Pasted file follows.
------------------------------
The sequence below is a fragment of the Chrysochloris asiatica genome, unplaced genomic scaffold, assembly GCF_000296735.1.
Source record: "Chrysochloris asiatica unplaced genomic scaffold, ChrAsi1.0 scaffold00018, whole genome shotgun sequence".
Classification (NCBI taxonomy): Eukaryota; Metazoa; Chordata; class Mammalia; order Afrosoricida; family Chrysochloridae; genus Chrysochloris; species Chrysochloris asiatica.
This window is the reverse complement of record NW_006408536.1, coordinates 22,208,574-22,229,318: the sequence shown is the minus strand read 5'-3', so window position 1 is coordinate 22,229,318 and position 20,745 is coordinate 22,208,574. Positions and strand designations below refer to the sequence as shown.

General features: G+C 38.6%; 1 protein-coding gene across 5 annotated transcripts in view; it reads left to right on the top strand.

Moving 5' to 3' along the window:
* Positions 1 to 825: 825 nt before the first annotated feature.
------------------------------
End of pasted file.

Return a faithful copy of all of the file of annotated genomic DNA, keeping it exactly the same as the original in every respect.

The sequence below is a fragment of the Chrysochloris asiatica genome, unplaced genomic scaffold, assembly GCF_000296735.1.
Source record: "Chrysochloris asiatica unplaced genomic scaffold, ChrAsi1.0 scaffold00018, whole genome shotgun sequence".
Classification (NCBI taxonomy): Eukaryota; Metazoa; Chordata; class Mammalia; order Afrosoricida; family Chrysochloridae; genus Chrysochloris; species Chrysochloris asiatica.
This window is the reverse complement of record NW_006408536.1, coordinates 22,208,574-22,229,318: the sequence shown is the minus strand read 5'-3', so window position 1 is coordinate 22,229,318 and position 20,745 is coordinate 22,208,574. Positions and strand designations below refer to the sequence as shown.

General features: G+C 38.6%; 1 protein-coding gene across 5 annotated transcripts in view; it reads left to right on the top strand.

Moving 5' to 3' along the window:
* Positions 1 to 825: 825 nt before the first annotated feature.